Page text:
Wednesday, February 18, 2009

The Artistic Result of a Family Trauma

My mother and my aunt were very close growing up. I often compare their relationship to the relationship between my sister and me. Even though we fought as kids and teens, we remained best friends. She has been there to support me through thick and thin and has loved and forgiven me even when I hurt her. I have turned to her for advice and could always count on her for an honest opinion. I love her dearly and would not be able to function well without her sometimes. This is how my mother and aunt were. Close. Loving. Best friends.

My aunt developed pancreatic cancer about eight years ago. It was growing and spreading to other parts of her body... quickly. Surgery was the only option to save her life. Doctors and hospital staff worked efficiently to schedule an emergency surgery. All of our family flew in to support her. I went to support my mother.

The problem with her having surgery is that she was a Jehovah's Witness. Because of her beliefs, she refused to take blood products during any medical procedure. Everyone else was worried she would lose so much blood during the surgery that it would cost her her life. I was worried that my mother would fall apart if my aunt didn't survive.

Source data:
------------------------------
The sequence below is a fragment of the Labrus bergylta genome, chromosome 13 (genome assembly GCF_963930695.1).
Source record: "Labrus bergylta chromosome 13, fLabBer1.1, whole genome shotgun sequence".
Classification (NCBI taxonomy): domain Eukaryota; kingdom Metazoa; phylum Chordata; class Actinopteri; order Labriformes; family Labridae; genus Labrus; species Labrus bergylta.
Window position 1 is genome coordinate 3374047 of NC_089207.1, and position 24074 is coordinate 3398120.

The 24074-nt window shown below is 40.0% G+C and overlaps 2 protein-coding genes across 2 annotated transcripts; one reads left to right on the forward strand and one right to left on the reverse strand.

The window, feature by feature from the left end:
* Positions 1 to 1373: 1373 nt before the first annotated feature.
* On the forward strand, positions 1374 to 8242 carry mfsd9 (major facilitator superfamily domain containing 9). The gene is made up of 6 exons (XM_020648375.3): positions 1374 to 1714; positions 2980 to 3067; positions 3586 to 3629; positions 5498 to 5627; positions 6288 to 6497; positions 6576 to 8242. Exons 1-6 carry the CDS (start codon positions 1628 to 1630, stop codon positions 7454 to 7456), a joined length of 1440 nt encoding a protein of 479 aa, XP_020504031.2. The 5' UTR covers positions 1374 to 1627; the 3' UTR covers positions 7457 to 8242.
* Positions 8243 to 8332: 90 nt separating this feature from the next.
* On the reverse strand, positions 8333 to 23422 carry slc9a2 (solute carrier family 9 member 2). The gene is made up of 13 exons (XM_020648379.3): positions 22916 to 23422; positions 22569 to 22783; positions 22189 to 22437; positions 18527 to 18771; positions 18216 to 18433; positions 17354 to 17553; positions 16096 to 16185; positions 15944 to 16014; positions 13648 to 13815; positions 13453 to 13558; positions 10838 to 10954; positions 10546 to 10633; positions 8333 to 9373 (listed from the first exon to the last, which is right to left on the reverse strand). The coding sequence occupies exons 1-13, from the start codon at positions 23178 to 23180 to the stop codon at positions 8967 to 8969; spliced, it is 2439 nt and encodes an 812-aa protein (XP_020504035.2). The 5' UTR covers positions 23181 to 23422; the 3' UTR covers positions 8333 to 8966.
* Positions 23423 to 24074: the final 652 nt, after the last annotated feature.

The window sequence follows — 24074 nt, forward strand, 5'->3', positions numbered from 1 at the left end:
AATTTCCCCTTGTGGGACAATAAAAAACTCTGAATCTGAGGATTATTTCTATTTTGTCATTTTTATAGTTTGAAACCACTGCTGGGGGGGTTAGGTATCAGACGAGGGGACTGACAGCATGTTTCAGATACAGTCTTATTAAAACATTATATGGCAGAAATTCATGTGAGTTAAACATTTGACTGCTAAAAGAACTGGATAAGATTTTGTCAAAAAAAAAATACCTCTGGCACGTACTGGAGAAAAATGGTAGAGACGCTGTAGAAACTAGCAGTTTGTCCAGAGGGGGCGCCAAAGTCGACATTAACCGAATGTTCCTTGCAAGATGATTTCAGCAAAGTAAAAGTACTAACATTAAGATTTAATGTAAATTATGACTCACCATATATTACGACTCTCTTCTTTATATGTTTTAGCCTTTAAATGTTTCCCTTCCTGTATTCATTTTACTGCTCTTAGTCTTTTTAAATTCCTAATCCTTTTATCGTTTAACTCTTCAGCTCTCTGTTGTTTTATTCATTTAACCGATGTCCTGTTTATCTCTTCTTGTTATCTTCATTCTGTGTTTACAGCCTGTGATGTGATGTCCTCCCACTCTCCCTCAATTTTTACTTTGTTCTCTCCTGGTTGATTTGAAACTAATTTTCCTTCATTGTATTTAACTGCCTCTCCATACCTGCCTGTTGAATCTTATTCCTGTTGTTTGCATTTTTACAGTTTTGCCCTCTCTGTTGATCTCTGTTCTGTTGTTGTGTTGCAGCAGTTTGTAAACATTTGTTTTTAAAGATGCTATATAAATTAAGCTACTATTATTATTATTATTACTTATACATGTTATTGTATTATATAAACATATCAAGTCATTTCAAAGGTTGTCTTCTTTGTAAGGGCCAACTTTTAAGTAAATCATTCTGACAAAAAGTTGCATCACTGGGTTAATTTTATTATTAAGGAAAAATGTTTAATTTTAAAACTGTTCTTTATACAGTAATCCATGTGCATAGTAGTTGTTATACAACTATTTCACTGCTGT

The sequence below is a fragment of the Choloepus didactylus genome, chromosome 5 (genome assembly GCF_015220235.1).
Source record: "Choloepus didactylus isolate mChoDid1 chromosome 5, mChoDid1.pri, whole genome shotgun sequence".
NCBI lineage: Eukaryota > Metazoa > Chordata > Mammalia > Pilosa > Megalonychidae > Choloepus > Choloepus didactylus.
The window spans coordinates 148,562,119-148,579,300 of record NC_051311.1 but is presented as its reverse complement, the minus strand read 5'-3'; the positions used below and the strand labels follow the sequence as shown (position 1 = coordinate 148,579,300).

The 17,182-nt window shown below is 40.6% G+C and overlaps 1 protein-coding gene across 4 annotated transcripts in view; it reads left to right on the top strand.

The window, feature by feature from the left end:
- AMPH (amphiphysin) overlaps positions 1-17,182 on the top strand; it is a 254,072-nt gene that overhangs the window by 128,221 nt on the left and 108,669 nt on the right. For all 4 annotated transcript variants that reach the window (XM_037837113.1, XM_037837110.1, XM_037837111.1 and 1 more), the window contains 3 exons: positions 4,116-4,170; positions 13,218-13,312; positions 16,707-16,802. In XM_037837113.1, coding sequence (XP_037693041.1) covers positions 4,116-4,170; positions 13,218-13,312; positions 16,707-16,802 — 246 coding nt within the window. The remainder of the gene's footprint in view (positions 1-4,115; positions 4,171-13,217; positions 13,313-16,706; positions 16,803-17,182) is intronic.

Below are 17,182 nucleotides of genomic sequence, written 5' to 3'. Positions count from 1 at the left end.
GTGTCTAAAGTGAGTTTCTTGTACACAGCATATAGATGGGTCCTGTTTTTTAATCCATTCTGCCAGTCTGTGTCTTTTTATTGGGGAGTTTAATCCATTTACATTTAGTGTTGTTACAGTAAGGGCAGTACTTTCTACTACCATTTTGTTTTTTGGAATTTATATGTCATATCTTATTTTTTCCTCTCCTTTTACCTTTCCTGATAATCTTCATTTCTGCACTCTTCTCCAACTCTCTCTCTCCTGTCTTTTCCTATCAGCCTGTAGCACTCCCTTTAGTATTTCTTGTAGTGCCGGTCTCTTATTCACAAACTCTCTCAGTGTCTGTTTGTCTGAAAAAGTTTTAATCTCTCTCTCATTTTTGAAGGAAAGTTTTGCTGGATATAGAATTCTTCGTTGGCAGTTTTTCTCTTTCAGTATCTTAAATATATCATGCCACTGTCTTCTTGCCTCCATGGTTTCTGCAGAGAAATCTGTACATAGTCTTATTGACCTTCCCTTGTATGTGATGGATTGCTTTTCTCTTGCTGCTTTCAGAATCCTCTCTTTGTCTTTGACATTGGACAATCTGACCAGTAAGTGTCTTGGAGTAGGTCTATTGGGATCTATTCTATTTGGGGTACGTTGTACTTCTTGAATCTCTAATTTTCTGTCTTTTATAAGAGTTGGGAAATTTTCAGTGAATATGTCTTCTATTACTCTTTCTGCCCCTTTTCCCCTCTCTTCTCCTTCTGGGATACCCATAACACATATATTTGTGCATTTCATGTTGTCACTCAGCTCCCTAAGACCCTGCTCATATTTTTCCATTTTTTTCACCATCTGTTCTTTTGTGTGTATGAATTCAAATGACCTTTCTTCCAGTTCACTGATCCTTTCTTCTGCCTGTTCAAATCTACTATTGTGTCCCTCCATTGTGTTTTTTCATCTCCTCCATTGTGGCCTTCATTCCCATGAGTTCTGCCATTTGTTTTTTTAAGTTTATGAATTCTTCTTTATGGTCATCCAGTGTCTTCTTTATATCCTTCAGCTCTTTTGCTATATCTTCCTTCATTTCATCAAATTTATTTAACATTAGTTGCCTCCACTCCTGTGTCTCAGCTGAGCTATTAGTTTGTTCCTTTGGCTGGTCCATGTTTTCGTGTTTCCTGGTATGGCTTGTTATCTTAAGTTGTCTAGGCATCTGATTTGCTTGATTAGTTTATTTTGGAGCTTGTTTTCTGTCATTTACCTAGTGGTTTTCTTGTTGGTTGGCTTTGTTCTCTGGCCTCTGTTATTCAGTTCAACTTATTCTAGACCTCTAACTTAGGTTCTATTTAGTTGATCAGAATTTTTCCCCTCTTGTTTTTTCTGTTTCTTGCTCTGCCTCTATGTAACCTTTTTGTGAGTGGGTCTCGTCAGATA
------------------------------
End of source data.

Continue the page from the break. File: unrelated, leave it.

We all sat in the waiting room for hours (me, my mother, my uncles and aunts, and cousins). She was a beautiful person and loved by so many. While we waited, some family members chewed fingernails to the quick, some ate or drank coffee obsessively, some talked and joked around to ease the tension while others held each other and cried. I drew.

My aunt survived that surgery but passed away 15 months later due to a stroke and complications with cancer. This sketch represents an outpouring of love and support for my aunt and for my mother.

Where would any of us be without emotional outlets like this?


JaneyV said...

I'm so sorry about your loss. How awful for your Mom and family. And how wonderful that there was so much love and support there for her. I can't say enough good things about sisters. I've got four and each one is wonderful. I have often thought that I short-changed my daughter by giving her two brothers and no sisters. Of course during those times I'm not thinking about the fights and the hair-pulling that went on when we were growing up! And all the hormones!

The drawing is beautiful. It's amazing how all the emotions of that day can come flooding back to you by looking at it. It's like a little vessel!

Never Settle said...

Thank you for your kind words, Janey. I'm glad you're close to your sisters, too. I don't know what I'd do if I didn't have my famiy. They have been an anchor for me through some pretty rough storms. :)

I understand about all the fighting and hormones growing up. Let me tell you, being the youngest of nine children is not easy (4 brothers and 4 sisters). My daughter is in the same situation as yours, though. She has two older brothers. They're close, but they get on each other's nerves daily.